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Parameterizing test cases

Layne Lund
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I am using JUnit to write tests for a project I am currently working on. I am currently in a situation where I want to run basically the same test several times with different values for some of the variables (basically). I have several ideas how to approach this and am wondering if there are any "common practices".

Perhaps I can illustrate with some examples and pseudocode without getting into the details of my project. Let's say I have paramListA and paramListB that list the different values for two parameters for the test case I wish to run. Here are two different approaches that I can think of to implement this (in pseudocode):

1) Create individual instances of my TestCase for each pair of parameters. This would probably look something like


Using this approach, testMyMethod() would just run the test once on the parameters that are now stored as instance variables.

2) Another approach is to create a single instance of my test case and loop over the possible parameter values in a testXxx() method:


These are the two extremes. It also seems possible to split it up where I create instances for each value in just one of the parameter lists and iterate over the other one in testMyMethod().

Are there other ways to do this? And are there any guidelines that can help me decide which option to choose? I sure would appreciate any comments on this.

Layne


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Jeanne Boyarsky
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Layne,
The first choice is preferred. In fact, JB Rainsberger named it the "Parameterized test case pattern". The advantage is that you can easily see which tests pass/fail and the tests are independent of each other.

The first choice also has the advantage of running all the tests in that test case using the provided values. I use this for checking a bunch of things (running a bunch of tests) on each of many different files.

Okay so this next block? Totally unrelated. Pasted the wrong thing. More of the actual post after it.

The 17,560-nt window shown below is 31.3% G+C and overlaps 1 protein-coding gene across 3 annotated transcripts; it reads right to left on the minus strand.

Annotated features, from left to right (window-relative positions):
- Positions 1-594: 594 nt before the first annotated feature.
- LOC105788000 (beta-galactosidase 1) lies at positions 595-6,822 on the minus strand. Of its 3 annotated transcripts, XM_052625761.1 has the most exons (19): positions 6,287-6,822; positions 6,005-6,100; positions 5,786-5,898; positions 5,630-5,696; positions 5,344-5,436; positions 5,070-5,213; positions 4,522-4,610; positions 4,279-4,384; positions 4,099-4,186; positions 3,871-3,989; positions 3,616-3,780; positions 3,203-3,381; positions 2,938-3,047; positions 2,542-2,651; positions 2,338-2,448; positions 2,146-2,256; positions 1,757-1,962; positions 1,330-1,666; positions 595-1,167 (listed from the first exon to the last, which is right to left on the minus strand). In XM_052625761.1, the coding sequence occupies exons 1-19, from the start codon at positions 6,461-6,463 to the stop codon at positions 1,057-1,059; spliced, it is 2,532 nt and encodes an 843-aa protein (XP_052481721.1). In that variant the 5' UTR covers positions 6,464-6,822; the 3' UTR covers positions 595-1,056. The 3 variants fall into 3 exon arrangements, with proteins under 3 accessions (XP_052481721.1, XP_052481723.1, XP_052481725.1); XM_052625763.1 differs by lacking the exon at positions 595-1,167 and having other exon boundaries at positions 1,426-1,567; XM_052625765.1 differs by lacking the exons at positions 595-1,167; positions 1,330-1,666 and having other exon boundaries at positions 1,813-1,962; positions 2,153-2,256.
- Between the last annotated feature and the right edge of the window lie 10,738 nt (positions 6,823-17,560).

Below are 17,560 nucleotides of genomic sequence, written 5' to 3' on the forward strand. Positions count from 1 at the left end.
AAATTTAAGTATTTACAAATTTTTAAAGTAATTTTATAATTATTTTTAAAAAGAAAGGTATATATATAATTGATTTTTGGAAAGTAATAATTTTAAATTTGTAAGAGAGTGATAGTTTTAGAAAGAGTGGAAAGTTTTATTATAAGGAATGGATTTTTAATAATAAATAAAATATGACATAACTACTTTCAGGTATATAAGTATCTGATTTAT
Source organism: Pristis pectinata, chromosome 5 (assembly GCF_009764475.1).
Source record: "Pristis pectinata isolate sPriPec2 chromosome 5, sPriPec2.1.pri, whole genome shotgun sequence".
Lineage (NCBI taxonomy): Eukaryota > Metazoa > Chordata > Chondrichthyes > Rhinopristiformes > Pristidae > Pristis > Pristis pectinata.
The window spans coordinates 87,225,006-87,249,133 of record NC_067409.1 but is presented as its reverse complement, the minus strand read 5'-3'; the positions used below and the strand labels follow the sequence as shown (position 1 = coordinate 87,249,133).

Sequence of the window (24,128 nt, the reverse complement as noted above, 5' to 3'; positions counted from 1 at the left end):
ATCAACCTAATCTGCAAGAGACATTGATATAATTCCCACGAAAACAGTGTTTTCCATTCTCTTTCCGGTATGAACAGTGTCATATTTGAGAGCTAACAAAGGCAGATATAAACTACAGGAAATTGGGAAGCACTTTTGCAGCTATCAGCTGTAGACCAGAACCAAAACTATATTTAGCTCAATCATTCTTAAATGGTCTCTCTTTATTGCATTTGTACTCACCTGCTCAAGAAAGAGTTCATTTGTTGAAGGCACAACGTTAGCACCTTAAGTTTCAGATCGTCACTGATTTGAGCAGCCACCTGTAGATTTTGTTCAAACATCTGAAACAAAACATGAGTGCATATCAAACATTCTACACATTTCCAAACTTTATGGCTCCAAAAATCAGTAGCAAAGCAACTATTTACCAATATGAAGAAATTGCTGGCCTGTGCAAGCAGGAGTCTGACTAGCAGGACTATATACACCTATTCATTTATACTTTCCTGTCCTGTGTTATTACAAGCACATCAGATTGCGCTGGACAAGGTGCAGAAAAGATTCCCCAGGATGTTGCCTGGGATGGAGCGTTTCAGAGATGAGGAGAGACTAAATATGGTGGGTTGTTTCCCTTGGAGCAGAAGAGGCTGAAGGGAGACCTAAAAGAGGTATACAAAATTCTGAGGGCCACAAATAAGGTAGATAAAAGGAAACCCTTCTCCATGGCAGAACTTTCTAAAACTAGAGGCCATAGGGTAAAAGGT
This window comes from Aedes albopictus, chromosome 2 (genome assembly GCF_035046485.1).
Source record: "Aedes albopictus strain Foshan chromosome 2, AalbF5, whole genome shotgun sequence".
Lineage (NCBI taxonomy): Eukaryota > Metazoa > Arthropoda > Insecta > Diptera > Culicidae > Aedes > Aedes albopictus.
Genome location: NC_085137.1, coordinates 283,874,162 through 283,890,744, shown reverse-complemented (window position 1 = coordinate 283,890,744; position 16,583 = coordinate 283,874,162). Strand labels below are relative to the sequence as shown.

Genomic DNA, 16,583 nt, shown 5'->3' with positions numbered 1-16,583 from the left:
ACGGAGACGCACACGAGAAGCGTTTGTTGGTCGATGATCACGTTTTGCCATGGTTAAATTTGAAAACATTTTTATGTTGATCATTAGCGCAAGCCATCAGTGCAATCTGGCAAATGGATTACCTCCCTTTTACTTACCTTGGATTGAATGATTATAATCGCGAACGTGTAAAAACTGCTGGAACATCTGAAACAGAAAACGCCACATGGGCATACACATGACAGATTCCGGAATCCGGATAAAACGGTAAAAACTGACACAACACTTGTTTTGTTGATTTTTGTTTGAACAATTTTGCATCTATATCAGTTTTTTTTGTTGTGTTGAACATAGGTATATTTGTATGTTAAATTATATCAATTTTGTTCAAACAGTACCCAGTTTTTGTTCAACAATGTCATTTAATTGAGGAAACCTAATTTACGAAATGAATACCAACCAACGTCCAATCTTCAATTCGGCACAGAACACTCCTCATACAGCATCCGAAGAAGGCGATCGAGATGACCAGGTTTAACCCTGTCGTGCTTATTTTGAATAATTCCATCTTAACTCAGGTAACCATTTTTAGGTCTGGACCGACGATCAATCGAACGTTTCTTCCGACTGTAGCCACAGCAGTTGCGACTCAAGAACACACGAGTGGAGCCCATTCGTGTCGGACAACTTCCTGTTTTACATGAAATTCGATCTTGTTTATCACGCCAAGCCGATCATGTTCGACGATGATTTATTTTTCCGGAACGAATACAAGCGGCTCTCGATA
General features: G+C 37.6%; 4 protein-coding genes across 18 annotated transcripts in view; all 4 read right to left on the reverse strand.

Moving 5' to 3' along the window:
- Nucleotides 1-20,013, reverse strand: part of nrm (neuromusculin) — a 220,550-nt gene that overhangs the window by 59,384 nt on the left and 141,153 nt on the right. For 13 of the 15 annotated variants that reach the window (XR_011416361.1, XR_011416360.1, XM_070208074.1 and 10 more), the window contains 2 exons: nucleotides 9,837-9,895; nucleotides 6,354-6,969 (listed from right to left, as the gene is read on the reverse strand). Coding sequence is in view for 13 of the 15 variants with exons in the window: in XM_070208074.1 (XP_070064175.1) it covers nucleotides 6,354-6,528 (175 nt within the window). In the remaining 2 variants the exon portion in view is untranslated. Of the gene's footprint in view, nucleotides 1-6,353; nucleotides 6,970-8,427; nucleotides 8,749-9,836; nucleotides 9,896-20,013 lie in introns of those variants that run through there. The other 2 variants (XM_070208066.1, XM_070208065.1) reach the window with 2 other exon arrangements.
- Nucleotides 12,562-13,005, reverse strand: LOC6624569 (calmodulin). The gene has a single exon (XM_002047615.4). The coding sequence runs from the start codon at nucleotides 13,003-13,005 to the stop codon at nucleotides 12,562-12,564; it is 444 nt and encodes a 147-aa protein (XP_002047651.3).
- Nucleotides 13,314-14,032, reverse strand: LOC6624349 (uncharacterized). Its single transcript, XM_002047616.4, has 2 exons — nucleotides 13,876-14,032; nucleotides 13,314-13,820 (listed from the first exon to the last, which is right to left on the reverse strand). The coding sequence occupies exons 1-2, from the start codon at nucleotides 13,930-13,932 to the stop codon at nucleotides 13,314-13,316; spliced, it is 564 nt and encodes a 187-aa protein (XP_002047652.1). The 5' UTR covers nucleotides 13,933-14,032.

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Layne Lund
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Thanks I think I will go with that. My main concern is that the first option can potentially use a lot of memory to create all those instances. If paramListA has m values and paramListB has n values then there will be m*n instances of the test case. In this particular project, both m and n have the potential to be rather large. Of course, I probably should gather some more precise statistics before I worry about it too much. But for the sake of argument, how should I mitigate the potential for large amounts of memory usage?

Layne
Lasse Koskela
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Originally posted by Layne Lund:
My main concern is that the first option can potentially use a lot of memory to create all those instances. If paramListA has m values and paramListB has n values then there will be m*n instances of the test case. In this particular project, both m and n have the potential to be rather large. Of course, I probably should gather some more precise statistics before I worry about it too much. But for the sake of argument, how should I mitigate the potential for large amounts of memory usage?

Where is the contents of "paramListA" and "paramListB" coming from? Would it be possible to partition the test data and split them into two test case classes (extending an abstract test case class)?


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Layne Lund
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One of the lists of parameters is a list of files in a particular directory, so it comes from Files.listFiles(). I could potentiall process a lot of files for different variations on my test. For now I have about 80 files I am going to use, but I have many more that I could. Perhaps I'm overdoing it a bit.